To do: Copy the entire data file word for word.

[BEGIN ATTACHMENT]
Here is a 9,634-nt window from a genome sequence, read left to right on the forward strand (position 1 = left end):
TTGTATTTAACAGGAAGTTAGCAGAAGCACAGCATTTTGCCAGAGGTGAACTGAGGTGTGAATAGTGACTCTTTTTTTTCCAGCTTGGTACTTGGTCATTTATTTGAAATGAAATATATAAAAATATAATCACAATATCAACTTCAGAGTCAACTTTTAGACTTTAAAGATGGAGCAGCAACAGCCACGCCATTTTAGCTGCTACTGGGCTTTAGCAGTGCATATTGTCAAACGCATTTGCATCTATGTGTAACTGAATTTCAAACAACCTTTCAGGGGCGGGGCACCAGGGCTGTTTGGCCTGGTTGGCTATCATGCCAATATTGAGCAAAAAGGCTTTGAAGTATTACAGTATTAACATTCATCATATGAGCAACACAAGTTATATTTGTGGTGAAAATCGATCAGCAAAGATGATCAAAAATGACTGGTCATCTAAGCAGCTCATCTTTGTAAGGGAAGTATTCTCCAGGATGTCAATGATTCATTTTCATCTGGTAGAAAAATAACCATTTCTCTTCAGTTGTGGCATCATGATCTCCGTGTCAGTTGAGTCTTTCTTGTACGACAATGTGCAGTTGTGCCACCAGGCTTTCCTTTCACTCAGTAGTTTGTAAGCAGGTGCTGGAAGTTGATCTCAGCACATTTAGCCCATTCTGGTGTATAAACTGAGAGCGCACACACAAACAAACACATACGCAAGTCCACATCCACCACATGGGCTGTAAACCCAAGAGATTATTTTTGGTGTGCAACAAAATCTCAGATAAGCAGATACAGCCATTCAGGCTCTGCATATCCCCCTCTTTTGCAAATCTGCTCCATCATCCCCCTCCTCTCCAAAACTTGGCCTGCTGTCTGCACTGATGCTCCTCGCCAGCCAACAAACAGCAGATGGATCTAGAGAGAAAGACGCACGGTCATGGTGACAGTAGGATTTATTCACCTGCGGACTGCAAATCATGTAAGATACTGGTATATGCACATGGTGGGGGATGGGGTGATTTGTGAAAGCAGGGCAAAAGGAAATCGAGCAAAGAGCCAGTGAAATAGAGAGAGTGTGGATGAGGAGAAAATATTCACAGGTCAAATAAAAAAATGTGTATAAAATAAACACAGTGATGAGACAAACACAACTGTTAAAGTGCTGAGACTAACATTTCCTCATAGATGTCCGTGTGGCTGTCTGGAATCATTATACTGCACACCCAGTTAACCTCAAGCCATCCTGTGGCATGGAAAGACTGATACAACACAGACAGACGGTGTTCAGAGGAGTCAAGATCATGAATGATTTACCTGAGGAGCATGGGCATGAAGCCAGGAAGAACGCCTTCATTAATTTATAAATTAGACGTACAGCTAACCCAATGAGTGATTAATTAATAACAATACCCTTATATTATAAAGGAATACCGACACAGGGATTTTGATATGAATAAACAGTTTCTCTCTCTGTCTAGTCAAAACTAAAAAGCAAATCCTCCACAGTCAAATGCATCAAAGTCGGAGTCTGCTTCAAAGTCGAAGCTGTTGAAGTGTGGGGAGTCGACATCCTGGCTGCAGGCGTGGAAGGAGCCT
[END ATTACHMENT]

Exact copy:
Here is a 9,634-nt window from a genome sequence, read left to right on the forward strand (position 1 = left end):
TTGTATTTAACAGGAAGTTAGCAGAAGCACAGCATTTTGCCAGAGGTGAACTGAGGTGTGAATAGTGACTCTTTTTTTTCCAGCTTGGTACTTGGTCATTTATTTGAAATGAAATATATAAAAATATAATCACAATATCAACTTCAGAGTCAACTTTTAGACTTTAAAGATGGAGCAGCAACAGCCACGCCATTTTAGCTGCTACTGGGCTTTAGCAGTGCATATTGTCAAACGCATTTGCATCTATGTGTAACTGAATTTCAAACAACCTTTCAGGGGCGGGGCACCAGGGCTGTTTGGCCTGGTTGGCTATCATGCCAATATTGAGCAAAAAGGCTTTGAAGTATTACAGTATTAACATTCATCATATGAGCAACACAAGTTATATTTGTGGTGAAAATCGATCAGCAAAGATGATCAAAAATGACTGGTCATCTAAGCAGCTCATCTTTGTAAGGGAAGTATTCTCCAGGATGTCAATGATTCATTTTCATCTGGTAGAAAAATAACCATTTCTCTTCAGTTGTGGCATCATGATCTCCGTGTCAGTTGAGTCTTTCTTGTACGACAATGTGCAGTTGTGCCACCAGGCTTTCCTTTCACTCAGTAGTTTGTAAGCAGGTGCTGGAAGTTGATCTCAGCACATTTAGCCCATTCTGGTGTATAAACTGAGAGCGCACACACAAACAAACACATACGCAAGTCCACATCCACCACATGGGCTGTAAACCCAAGAGATTATTTTTGGTGTGCAACAAAATCTCAGATAAGCAGATACAGCCATTCAGGCTCTGCATATCCCCCTCTTTTGCAAATCTGCTCCATCATCCCCCTCCTCTCCAAAACTTGGCCTGCTGTCTGCACTGATGCTCCTCGCCAGCCAACAAACAGCAGATGGATCTAGAGAGAAAGACGCACGGTCATGGTGACAGTAGGATTTATTCACCTGCGGACTGCAAATCATGTAAGATACTGGTATATGCACATGGTGGGGGATGGGGTGATTTGTGAAAGCAGGGCAAAAGGAAATCGAGCAAAGAGCCAGTGAAATAGAGAGAGTGTGGATGAGGAGAAAATATTCACAGGTCAAATAAAAAAATGTGTATAAAATAAACACAGTGATGAGACAAACACAACTGTTAAAGTGCTGAGACTAACATTTCCTCATAGATGTCCGTGTGGCTGTCTGGAATCATTATACTGCACACCCAGTTAACCTCAAGCCATCCTGTGGCATGGAAAGACTGATACAACACAGACAGACGGTGTTCAGAGGAGTCAAGATCATGAATGATTTACCTGAGGAGCATGGGCATGAAGCCAGGAAGAACGCCTTCATTAATTTATAAATTAGACGTACAGCTAACCCAATGAGTGATTAATTAATAACAATACCCTTATATTATAAAGGAATACCGACACAGGGATTTTGATATGAATAAACAGTTTCTCTCTCTGTCTAGTCAAAACTAAAAAGCAAATCCTCCACAGTCAAATGCATCAAAGTCGGAGTCTGCTTCAAAGTCGAAGCTGTTGAAGTGTGGGGAGTCGACATCCTGGCTGCAGGCGTGGAAGGAGCCT